SACRAMENTO — A federal judge has postponed the trial of a man accused of firebombing three Sacramento synagogues until October.
U.S. District Judge Garland Burrell Jr. ruled Friday that the trial of James Tyler Williams, 31, should be delayed after his lawyers said they needed time to analyze FBI tests of a pair of coveralls prosecutors claim links Williams to the crimes.
Burrell did rule, however, that jury selection will begin as scheduled July 17.
Williams and his brother, 33-year-old Benjamin Matthew Williams, are accused of torching Congregation B’nai Israel, Kenesset Israel Torah Center and Congregation Beth Shalom in June, 1999.
They are also charged with the shooting deaths of two gay men in Happy Valley.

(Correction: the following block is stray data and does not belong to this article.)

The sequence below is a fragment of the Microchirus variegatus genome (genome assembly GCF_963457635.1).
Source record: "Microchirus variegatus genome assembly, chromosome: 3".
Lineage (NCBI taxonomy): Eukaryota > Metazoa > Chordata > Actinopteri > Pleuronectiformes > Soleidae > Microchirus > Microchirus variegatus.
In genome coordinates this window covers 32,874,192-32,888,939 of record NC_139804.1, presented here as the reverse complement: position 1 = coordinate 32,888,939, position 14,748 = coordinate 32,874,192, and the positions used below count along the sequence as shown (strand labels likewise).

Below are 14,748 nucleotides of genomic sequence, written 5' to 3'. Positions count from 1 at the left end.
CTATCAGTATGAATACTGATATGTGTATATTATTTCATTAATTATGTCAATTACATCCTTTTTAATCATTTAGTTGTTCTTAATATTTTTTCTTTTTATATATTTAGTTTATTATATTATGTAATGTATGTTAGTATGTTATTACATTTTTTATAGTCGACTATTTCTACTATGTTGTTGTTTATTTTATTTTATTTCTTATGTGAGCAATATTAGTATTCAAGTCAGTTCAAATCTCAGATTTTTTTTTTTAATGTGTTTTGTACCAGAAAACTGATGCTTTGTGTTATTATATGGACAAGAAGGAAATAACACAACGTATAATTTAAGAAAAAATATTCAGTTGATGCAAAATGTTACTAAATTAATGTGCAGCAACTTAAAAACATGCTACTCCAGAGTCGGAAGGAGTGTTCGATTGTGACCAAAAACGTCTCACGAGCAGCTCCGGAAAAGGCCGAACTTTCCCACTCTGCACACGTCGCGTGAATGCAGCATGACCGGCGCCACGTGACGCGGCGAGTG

They have been held in a Shasta County jail since their arrests July 7, 1999 in connection with the murders.
Burrell delayed the trial owing to a pair of coveralls found during a July 1999 search of Williams’ parents’ home near Redding.
The coveralls allegedly contained fragments of glass similar to glass found at one or more of the crime scenes.
The FBI examined the clothing last August. Prosecutors presented the findings to defense lawyers Thursday.
Williams’ lawyers told Burrell on Friday that the case against Williams is “circumstantial,” so any scientific evidence linking him to the arsons is “critical.”
They said it will take two to three months to analyze the FBI test results and prepare to deal with this evidence at trial.